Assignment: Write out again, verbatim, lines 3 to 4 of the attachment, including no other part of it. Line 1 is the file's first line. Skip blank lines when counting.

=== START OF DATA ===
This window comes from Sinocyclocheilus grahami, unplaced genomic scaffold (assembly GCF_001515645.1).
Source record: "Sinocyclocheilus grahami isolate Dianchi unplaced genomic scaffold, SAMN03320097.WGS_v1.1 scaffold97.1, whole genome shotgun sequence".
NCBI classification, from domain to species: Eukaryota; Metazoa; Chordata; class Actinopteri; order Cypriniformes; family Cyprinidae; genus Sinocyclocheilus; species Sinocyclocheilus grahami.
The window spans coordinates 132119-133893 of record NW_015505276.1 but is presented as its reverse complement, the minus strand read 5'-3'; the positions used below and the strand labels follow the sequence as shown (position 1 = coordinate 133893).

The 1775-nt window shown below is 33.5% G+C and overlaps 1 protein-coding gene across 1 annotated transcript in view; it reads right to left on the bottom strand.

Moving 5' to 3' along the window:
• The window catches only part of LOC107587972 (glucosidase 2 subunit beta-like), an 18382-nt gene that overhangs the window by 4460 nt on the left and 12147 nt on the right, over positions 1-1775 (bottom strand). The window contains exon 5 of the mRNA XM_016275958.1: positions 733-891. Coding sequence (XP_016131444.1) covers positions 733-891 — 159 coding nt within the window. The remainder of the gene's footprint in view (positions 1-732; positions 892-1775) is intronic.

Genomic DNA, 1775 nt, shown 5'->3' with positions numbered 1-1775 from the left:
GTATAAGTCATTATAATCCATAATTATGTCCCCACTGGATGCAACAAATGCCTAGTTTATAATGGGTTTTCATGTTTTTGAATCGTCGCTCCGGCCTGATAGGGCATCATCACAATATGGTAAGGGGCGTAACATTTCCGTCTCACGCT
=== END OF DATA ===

NCBI classification, from domain to species: Eukaryota; Metazoa; Chordata; class Actinopteri; order Cypriniformes; family Cyprinidae; genus Sinocyclocheilus; species Sinocyclocheilus grahami.
The window spans coordinates 132119-133893 of record NW_015505276.1 but is presented as its reverse complement, the minus strand read 5'-3'; the positions used below and the strand labels follow the sequence as shown (position 1 = coordinate 133893).